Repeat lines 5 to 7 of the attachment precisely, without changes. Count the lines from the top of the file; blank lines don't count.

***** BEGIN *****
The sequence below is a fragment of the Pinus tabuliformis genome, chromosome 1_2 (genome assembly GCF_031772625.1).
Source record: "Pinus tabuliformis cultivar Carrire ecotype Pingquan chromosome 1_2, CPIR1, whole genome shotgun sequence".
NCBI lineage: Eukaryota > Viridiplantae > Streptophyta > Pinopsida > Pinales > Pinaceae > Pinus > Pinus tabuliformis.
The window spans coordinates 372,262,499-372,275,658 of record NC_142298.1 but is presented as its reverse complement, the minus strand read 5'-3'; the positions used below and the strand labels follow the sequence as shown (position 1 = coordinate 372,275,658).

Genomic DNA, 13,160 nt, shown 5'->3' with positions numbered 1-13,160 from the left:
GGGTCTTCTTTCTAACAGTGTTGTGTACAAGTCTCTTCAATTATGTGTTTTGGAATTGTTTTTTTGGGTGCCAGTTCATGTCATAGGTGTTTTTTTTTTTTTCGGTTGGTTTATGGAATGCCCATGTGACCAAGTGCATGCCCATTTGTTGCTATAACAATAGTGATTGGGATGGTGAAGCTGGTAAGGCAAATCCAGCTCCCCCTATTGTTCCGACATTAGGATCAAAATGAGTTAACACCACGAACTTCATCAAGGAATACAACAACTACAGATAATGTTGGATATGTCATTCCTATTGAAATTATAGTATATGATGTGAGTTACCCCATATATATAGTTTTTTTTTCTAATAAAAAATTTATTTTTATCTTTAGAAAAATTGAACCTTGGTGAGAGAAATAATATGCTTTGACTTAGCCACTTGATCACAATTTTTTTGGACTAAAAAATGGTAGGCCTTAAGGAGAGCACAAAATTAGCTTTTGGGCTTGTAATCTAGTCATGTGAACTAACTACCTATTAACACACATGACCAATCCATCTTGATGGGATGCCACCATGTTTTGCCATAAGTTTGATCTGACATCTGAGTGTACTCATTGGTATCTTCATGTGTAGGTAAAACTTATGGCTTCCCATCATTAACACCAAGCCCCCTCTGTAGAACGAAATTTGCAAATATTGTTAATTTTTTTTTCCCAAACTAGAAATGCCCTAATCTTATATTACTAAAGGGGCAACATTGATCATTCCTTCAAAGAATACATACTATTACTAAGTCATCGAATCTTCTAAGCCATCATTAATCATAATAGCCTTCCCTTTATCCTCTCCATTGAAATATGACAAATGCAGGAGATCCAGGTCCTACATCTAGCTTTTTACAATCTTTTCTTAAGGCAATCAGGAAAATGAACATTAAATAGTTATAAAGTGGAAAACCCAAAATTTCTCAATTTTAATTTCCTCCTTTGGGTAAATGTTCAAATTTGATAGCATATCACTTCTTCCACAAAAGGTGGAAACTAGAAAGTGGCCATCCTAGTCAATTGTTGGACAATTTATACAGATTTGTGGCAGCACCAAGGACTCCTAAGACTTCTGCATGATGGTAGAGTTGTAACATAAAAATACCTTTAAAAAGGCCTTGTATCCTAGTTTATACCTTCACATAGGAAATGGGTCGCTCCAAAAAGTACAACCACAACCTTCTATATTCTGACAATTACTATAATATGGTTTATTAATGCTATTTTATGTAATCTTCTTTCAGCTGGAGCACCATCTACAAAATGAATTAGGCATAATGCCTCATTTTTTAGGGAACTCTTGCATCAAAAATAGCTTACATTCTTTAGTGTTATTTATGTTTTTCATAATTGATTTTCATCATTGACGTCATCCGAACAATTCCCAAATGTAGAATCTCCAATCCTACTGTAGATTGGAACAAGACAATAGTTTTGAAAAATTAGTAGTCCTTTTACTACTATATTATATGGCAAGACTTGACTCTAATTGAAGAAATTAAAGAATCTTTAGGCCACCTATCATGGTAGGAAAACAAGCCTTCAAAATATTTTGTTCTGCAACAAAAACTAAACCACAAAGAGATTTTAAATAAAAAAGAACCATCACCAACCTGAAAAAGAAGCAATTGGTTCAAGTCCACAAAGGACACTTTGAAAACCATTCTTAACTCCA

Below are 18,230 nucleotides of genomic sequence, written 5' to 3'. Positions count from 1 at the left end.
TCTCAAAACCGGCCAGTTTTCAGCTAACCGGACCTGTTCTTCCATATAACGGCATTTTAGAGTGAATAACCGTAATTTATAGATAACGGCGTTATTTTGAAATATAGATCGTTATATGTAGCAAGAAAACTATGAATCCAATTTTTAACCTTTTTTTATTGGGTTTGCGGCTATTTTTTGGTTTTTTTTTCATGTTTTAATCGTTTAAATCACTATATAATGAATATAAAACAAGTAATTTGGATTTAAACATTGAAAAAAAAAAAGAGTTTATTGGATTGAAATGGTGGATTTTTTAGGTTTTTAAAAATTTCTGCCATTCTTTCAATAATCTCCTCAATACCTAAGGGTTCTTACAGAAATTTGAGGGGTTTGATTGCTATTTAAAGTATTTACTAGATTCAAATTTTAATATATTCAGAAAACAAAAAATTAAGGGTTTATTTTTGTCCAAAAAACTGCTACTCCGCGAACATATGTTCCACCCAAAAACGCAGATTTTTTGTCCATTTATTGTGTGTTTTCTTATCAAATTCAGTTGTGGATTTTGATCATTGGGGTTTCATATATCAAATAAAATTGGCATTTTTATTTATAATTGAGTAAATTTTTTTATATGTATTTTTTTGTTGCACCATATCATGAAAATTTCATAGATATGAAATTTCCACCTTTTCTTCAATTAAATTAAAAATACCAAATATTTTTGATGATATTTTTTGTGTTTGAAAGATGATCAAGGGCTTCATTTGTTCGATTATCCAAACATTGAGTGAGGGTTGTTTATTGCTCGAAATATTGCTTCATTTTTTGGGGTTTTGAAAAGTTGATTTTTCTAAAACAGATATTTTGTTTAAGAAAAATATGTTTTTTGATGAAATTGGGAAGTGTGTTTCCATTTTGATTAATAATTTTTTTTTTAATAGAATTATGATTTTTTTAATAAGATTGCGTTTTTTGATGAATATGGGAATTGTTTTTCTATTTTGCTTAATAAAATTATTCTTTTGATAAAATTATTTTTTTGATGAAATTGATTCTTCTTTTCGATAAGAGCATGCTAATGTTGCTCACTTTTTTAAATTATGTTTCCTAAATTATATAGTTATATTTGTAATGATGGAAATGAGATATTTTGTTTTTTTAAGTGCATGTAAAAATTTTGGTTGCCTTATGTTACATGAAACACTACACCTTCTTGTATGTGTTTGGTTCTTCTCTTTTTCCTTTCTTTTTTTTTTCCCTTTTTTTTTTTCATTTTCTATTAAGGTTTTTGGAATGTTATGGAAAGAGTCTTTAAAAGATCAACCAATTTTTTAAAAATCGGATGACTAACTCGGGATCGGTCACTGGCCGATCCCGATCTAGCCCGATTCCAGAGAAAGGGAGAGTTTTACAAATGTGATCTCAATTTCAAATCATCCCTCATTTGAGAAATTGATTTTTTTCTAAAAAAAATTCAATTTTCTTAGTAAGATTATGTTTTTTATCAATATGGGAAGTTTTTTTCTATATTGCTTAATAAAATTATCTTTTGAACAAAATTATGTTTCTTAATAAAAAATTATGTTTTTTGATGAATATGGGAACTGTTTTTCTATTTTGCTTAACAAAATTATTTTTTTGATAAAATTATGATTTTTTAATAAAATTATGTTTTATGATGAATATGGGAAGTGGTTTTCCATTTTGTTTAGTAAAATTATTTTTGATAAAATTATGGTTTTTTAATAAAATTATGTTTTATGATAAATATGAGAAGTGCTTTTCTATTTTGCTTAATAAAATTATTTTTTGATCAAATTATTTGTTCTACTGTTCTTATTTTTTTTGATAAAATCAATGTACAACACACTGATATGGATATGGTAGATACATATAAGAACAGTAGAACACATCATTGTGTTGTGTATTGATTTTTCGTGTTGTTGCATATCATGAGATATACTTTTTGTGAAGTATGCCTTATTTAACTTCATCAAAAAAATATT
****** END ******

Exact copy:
Genomic DNA, 13,160 nt, shown 5'->3' with positions numbered 1-13,160 from the left:
GGGTCTTCTTTCTAACAGTGTTGTGTACAAGTCTCTTCAATTATGTGTTTTGGAATTGTTTTTTTGGGTGCCAGTTCATGTCATAGGTGTTTTTTTTTTTTTCGGTTGGTTTATGGAATGCCCATGTGACCAAGTGCATGCCCATTTGTTGCTATAACAATAGTGATTGGGATGGTGAAGCTGGTAAGGCAAATCCAGCTCCCCCTATTGTTCCGACATTAGGATCAAAATGAGTTAACACCACGAACTTCATCAAGGAATACAACAACTACAGATAATGTTGGATATGTCATTCCTATTGAAATTATAGTATATGATGTGAGTTACCCCATATATATAGTTTTTTTTTCTAATAAAAAATTTATTTTTATCTTTAGAAAAATTGAACCTTGGTGAGAGAAATAATATGCTTTGACTTAGCCACTTGATCACAATTTTTTTGGACTAAAAAATGGTAGGCCTTAAGGAGAGCACAAAATTAGCTTTTGGGCTTGTAATCTAGTCATGTGAACTAACTACCTATTAACACACATGACCAATCCATCTTGATGGGATGCCACCATGTTTTGCCATAAGTTTGATCTGACATCTGAGTGTACTCATTGGTATCTTCATGTGTAGGTAAAACTTATGGCTTCCCATCATTAACACCAAGCCCCCTCTGTAGAACGAAATTTGCAAATATTGTTAATTTTTTTTTCCCAAACTAGAAATGCCCTAATCTTATATTACTAAAGGGGCAACATTGATCATTCCTTCAAAGAATACATACTATTACTAAGTCATCGAATCTTCTAAGCCATCATTAATCATAATAGCCTTCCCTTTATCCTCTCCATTGAAATATGACAAATGCAGGAGATCCAGGTCCTACATCTAGCTTTTTACAATCTTTTCTTAAGGCAATCAGGAAAATGAACATTAAATAGTTATAAAGTGGAAAACCCAAAATTTCTCAATTTTAATTTCCTCCTTTGGGTAAATGTTCAAATTTGATAGCATATCACTTCTTCCACAAAAGGTGGAAACTAGAAAGTGGCCATCCTAGTCAATTGTTGGACAATTTATACAGATTTGTGGCAGCACCAAGGACTCCTAAGACTTCTGCATGATGGTAGAGTTGTAACATAAAAATACCTTTAAAAAGGCCTTGTATCCTAGTTTATACCTTCACATAGGAAATGGGTCGCTCCAAAAAGTACAACCACAACCTTCTATATTCTGACAATTACTATAATATGGTTTATTAATGCTATTTTATGTAATCTTCTTTCAGCTGGAGCACCATCTACAAAATGAATTAGGCATAATGCCTCATTTTTTAGGGAACTCTTGCATCAAAAATAGCTTACATTCTTTAGTGTTATTTATGTTTTTCATAATTGATTTTCATCATTGACGTCATCCGAACAATTCCCAAATGTAGAATCTCCAATCCTACTGTAGATTGGAACAAGACAATAGTTTTGAAAAATTAGTAGTCCTTTTACTACTATATTATATGGCAAGACTTGACTCTAATTGAAGAAATTAAAGAATCTTTAGGCCACCTATCATGGTAGGAAAACAAGCCTTCAAAATATTTTGTTCTGCAACAAAAACTAAACCACAAAGAGATTTTAAATAAAAAAGAACCATCACCAACCTGAAAAAGAAGCAATTGGTTCAAGTCCACAAAGGACACTTTGAAAACCATTCTTAACTCCA

Below are 18,230 nucleotides of genomic sequence, written 5' to 3'. Positions count from 1 at the left end.